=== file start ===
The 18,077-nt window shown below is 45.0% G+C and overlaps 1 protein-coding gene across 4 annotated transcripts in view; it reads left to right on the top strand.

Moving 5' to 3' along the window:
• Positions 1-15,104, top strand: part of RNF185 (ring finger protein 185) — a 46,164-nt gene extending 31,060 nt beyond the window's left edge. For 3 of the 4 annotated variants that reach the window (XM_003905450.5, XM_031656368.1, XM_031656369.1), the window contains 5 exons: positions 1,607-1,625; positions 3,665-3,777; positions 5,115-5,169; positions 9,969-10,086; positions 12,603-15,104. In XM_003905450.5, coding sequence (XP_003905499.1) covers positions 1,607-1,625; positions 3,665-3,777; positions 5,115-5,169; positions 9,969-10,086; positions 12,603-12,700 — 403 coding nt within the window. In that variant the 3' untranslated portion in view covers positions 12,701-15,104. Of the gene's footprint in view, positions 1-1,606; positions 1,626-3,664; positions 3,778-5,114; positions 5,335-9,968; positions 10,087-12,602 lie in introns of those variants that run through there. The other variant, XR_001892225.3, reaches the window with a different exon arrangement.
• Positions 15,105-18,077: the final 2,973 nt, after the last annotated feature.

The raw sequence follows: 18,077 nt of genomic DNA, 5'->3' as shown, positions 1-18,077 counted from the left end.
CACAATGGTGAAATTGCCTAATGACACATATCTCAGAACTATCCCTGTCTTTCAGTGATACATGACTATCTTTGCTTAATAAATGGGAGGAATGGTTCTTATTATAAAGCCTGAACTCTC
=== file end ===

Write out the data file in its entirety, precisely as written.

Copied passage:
The 18,077-nt window shown below is 45.0% G+C and overlaps 1 protein-coding gene across 4 annotated transcripts in view; it reads left to right on the top strand.

Moving 5' to 3' along the window:
• Positions 1-15,104, top strand: part of RNF185 (ring finger protein 185) — a 46,164-nt gene extending 31,060 nt beyond the window's left edge. For 3 of the 4 annotated variants that reach the window (XM_003905450.5, XM_031656368.1, XM_031656369.1), the window contains 5 exons: positions 1,607-1,625; positions 3,665-3,777; positions 5,115-5,169; positions 9,969-10,086; positions 12,603-15,104. In XM_003905450.5, coding sequence (XP_003905499.1) covers positions 1,607-1,625; positions 3,665-3,777; positions 5,115-5,169; positions 9,969-10,086; positions 12,603-12,700 — 403 coding nt within the window. In that variant the 3' untranslated portion in view covers positions 12,701-15,104. Of the gene's footprint in view, positions 1-1,606; positions 1,626-3,664; positions 3,778-5,114; positions 5,335-9,968; positions 10,087-12,602 lie in introns of those variants that run through there. The other variant, XR_001892225.3, reaches the window with a different exon arrangement.
• Positions 15,105-18,077: the final 2,973 nt, after the last annotated feature.

The raw sequence follows: 18,077 nt of genomic DNA, 5'->3' as shown, positions 1-18,077 counted from the left end.
CACAATGGTGAAATTGCCTAATGACACATATCTCAGAACTATCCCTGTCTTTCAGTGATACATGACTATCTTTGCTTAATAAATGGGAGGAATGGTTCTTATTATAAAGCCTGAACTCTC